This course is cross listed with International Studies, European Studies and Latin American Studies and is part of the Program of Soviet and Eastern European Studies. This course also constitutes a prerequisite for a series of other courses in Marxian economics which are sometimes offered in the Spring s emester on: Marxian Crisis Theory, Marxian Theories of Socialism and Communism, Latin American Marxism and Autonomist Marxism. When and which of these courses are offered depends upon the needs and demands of students.


The class is conducted as a seminar: everyone reads the same material and then we discuss it all together. The students who take this course are commonly drawn not only from economics but from other disciplines in the Liberal arts, e.g., sociology, history, anthropology, philosophy and government. Given this diversity, students are encouraged to read the materials in terms of their own particular theoretical and research interests and to bring such perspectives to bear in class discussion. The number of students is usually limited to 10-15 which makes possible considerable flexibility about fulfiling requirements: take-home tests or papers are the most common methods.


The books by Marx ordered for class are: Capital, Volumes 1-3. I have prepared a Study Guide for Capital, volume 1, for my undergraduate class that is on the web and I also recommend it to graduate students. My book Reading Capital Politically, AK Press, 2000, is also on the web, hereafter as RCP. Other readings will be either available in the form of photocopies or on the web.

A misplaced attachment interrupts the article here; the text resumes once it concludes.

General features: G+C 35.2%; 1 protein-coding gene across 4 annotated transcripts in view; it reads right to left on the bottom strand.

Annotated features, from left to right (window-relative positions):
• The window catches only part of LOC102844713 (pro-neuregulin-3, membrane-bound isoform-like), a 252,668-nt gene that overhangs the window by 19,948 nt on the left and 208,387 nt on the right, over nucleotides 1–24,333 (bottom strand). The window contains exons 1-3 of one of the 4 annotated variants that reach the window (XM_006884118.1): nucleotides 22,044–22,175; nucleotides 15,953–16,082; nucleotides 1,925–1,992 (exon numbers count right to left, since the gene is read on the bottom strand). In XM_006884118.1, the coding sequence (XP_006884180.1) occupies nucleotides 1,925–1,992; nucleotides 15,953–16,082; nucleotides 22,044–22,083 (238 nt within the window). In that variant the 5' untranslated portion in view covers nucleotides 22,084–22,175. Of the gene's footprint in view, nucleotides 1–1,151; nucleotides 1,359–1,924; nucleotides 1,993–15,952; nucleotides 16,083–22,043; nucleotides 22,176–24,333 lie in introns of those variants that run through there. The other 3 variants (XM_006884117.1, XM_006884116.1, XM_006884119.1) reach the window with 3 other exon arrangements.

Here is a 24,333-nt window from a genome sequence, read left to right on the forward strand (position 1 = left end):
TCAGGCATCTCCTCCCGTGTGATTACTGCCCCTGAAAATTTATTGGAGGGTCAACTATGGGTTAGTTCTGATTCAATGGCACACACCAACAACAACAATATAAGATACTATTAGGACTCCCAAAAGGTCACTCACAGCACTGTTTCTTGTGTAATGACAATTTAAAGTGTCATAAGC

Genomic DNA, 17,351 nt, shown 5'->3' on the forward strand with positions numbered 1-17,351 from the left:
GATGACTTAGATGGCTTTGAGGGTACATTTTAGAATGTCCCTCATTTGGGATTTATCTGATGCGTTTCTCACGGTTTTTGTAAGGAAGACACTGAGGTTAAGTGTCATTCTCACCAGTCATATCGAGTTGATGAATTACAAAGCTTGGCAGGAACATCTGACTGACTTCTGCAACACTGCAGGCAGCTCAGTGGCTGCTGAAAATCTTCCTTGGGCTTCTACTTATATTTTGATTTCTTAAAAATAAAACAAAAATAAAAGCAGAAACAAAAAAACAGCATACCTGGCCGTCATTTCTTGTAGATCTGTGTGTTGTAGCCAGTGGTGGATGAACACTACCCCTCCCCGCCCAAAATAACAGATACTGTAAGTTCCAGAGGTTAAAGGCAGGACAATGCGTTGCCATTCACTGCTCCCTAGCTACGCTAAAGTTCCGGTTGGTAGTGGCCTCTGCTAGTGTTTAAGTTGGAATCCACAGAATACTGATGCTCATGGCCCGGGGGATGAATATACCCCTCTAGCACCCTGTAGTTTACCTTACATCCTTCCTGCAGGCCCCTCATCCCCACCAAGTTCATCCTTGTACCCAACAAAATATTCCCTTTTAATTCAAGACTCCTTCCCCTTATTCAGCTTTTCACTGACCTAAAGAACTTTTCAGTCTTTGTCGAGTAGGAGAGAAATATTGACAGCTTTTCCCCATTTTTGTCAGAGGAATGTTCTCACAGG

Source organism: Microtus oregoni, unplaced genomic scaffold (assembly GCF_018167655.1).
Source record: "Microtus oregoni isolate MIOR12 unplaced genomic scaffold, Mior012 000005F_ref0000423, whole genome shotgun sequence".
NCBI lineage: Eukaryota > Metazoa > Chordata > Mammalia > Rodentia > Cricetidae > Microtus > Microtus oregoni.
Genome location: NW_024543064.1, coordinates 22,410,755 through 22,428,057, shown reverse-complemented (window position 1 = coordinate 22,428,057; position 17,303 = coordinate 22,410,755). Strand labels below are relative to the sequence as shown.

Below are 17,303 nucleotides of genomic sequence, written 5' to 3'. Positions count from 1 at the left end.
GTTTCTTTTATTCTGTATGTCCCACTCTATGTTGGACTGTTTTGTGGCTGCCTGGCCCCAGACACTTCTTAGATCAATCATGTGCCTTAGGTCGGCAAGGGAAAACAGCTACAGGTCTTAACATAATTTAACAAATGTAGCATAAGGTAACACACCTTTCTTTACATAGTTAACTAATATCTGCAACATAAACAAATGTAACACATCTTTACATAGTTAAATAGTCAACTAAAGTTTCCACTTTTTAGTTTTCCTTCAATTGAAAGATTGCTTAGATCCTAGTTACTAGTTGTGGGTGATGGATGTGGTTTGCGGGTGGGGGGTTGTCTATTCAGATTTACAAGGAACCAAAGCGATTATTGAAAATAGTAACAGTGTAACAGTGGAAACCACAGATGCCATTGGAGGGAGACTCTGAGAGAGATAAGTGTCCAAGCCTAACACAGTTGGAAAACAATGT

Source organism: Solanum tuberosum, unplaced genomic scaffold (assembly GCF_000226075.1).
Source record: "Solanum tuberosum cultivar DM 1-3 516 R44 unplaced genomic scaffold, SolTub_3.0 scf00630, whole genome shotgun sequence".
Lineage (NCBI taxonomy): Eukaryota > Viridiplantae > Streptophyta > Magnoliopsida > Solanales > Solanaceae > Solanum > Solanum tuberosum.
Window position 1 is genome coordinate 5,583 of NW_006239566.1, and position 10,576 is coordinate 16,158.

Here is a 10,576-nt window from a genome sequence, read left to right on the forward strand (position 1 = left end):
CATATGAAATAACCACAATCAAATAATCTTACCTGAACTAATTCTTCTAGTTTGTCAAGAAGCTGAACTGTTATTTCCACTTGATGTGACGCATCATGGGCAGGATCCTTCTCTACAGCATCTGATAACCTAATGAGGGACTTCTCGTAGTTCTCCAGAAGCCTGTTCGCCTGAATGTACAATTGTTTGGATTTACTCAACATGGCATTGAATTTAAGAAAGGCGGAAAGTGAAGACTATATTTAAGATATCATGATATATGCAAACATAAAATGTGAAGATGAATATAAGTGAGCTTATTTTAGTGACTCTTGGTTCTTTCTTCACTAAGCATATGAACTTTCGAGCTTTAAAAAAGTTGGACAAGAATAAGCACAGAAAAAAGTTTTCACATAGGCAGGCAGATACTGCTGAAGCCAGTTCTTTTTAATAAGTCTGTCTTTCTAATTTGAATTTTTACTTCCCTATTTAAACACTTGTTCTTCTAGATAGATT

Capital, Vol. I, Pt. VIII, Chapters 26-33. (creation of working & capitalist classes)

Capital, Vol. III, Pt. IV, Chapter 20: "Historical Facts about Merchant Capital"; Pt. VI, Chapter 47: "Genesis of Capitalist Ground Rent"

RCP, Chapter 2: "The Commodity Form" (imposition of work thru exchange)

Study Guide: material on Capital, Chaps 26-33.

E. P. Thompson, The Making of the English Working Class, New York: Vintage, 1963, Preface (on concept of class) [pdf version].

Peter Linebaugh, The London Hanged, London: Allen Lane, 1991, Introduction, Chapter 3: "Tyburnography: The Sociology of the Condemned", Chapter 6: "'Going Upon the Accompt': Highway Robbery under the Reigns of the Georges"

Peter Linebaugh and Marcus Rediker, "The Many-Headed Hydra: Sailors, Slaves and the Atlantic Working Class in the Eighteenth Century," in Ron Sakolsky & James Koehnline, Gone to Croatan:Origins of North Amercian Dropout Culture, New York: Autonomedia, 1993. [pdf version].


RCP, Chapter 1: "Introduction" (overview of development of Marxism in 20th C)

Capital, Vol. I, Ernest Mandel's Introduction to the Vintage Edition

Study Guide: material on RCP, Chap. 1


Capital, Vol. I, Pt. "Commodities and Money," Chaps 1-3.

RCP, Chaps 3, 4, 5, to be read in conjunction with Capital, Vol. I, Chap. 1.

Study Guide: material on RCP, chaps 3-5, Capital Vol. I, Chaps 1-3.

Peter Linebaugh, The London Hanged, London: Allen Lane, 1991, Chapter 2: "'Old Mr Gory and the Thanatocracy."

C. George Caffentzis, Clipped Coins, Abused Words & Civil Government: John Locke's Philosophy of Money,, New York: Autonomedia, 1989, sections on "Clipped Coins" and "Conclusion: Weaving an Origin"

William Shakespeare, The Merchant of Venice and Timon of Athens, passages.


Capital, Vol. I, Pt. II, chaps 4-6

Capital, Vol. II, Pt. I, "The Metamorphoses of Capital and their Circuits",Ch. 1-4.

Study Guide: material on Capital, Vol. I, Chaps 4-6.


Capital, Vol. I, Chap. 7.